Test Performance of Positron Emission Tomography and Computed Tomography for Mediastinal Staging in Patients with Non-Small-Cell Lung Cancer: A Meta-Analysis

Michael K. Gould, Ware G. Kuschner, Chara E. Rydzak, Courtney C. Maclean, Anita N. Demas, Hidenobu Shigemitsu, Jo Kay Chan, Douglas K. Owens

Research output: Contribution to journalReview article

556 Scopus citations

Abstract

Purpose: To compare the diagnostic accuracy of computed tomography (CT) and positron emission tomography (PET) with 18-fluorodeoxyglucose (FDG) for mediastinal staging in patients with non-small-cell lung cancer and to determine whether test results are conditionally dependent (the sensitivity and specificity of FDG-PET depend on the presence or absence of enlarged mediastinal lymph nodes on CT). Data Sources: Computerized search of MEDLINE, EMBASE, BIOSIS, and CancerLit through March 2003 and reference lists of retrieved studies and review articles. Study Selection: Studies in any language that examined FDG-PET for mediastinal staging in patients with known or suspected non-small-cell lung cancer, enrolled at least 10 participants (including at least 5 participants with mediastinal metastasis), and provided enough data to permit calculation of sensitivity and specificity for identifying lymph node involvement. Data Extraction: One reviewer (of non-English-language studies) or 2 reviewers (of English-language studies) independently evaluated studies for inclusion, rated methodologic quality, and abstracted relevant data. Data Synthesis: Thirty-nine studies met inclusion criteria. Methodologic quality varied, but few aspects of study quality affected diagnostic accuracy. The authors constructed summary receiver-operating characteristic curves for CT and FDG-PET. Positron emission tomography with 18-fluorodeoxyglucose was more accurate than CT for identifying lymph node involvement (P < 0.001). For CT, median sensitivity and specificity were 61% (interquartile range, 50% to 71%) and 79% (interquartile range, 66% to 89%), respectively. For FDG-PET, median sensitivity and specificity were 85% (interquartile range, 67% to 91%) and 90% (interquartile range, 82% to 96%), respectively. Fourteen studies provided information about the conditional test performance of CT and FDG-PET. Positron emission tomography with 18-fluorodeoxyglucose was more sensitive but less specific when CT showed enlarged lymph nodes (median sensitivity, 100% [interquartile range, 90% to 100%]; median specificity, 78% [interquartile range, 68% to 100%]) than when CT showed no lymph node enlargement (median sensitivity, 82% [interquartile range, 65% to 100%]; median specificity, 93% [interquartile range, 92% to 100%]; P = 0.002). Conclusions: Positron emission tomography with 18-fluorodeoxyglucose is more accurate than CT for mediastinal staging. Positron emission tomography with 18-fluorodeoxyglucose is more sensitive but less specific when CT shows enlarged mediastinal lymph nodes.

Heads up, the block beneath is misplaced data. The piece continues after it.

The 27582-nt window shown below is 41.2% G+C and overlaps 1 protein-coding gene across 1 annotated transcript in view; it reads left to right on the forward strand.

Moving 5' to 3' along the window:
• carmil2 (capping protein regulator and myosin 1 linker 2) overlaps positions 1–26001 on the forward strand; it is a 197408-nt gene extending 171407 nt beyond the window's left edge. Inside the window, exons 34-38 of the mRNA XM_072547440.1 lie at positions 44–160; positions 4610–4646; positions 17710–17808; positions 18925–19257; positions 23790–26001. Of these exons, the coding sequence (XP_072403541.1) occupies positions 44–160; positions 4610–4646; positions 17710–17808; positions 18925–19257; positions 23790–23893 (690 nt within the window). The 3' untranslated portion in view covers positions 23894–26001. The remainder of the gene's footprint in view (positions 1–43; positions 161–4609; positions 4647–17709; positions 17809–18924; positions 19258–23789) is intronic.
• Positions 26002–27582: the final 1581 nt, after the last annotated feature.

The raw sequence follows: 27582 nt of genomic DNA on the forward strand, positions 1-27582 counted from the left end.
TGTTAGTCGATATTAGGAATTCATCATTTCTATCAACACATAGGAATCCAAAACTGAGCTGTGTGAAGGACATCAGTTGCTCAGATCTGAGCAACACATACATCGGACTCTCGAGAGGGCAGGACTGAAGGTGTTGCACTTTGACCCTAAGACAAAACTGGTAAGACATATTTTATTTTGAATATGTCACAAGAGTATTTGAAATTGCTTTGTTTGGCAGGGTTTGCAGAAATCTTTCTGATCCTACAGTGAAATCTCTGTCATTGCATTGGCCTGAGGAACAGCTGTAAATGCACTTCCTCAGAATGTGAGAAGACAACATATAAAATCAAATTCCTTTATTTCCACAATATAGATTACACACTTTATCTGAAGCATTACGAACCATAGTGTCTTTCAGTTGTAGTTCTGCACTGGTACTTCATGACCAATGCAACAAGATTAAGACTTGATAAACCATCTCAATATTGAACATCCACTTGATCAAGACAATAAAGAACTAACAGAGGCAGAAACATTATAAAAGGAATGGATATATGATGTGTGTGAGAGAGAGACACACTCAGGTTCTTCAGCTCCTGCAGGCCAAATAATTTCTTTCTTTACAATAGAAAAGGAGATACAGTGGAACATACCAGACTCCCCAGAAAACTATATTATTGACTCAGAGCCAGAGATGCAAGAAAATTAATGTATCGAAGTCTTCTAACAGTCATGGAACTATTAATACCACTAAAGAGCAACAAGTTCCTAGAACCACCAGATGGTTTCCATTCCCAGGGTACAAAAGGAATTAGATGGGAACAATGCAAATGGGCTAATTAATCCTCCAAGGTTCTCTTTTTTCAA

Original languageEnglish (US)
Pages (from-to)879-892+I18
JournalAnnals of internal medicine
Volume139
Issue number11
DOIs
StatePublished - Dec 2 2003

ASJC Scopus subject areas

  • Internal Medicine

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